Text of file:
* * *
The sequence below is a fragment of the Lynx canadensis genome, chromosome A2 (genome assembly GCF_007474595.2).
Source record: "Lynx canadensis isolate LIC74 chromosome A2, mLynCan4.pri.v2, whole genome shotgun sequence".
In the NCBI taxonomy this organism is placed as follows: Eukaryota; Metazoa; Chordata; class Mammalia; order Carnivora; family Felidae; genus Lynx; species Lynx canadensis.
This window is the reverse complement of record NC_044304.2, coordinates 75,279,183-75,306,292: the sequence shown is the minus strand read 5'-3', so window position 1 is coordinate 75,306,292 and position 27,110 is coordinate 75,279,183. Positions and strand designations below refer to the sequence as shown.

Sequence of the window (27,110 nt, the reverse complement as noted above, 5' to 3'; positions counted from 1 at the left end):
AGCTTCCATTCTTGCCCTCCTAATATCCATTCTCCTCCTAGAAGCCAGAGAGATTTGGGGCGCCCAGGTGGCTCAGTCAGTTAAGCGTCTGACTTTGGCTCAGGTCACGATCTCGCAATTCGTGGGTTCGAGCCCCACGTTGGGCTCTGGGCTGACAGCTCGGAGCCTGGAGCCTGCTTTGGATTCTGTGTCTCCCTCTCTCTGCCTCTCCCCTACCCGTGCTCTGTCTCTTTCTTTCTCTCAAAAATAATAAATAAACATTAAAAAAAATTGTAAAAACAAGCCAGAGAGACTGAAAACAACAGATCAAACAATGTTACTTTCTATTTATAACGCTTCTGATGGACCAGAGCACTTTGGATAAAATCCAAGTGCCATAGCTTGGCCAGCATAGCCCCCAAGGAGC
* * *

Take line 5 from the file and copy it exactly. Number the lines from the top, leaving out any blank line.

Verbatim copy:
Sequence of the window (27,110 nt, the reverse complement as noted above, 5' to 3'; positions counted from 1 at the left end):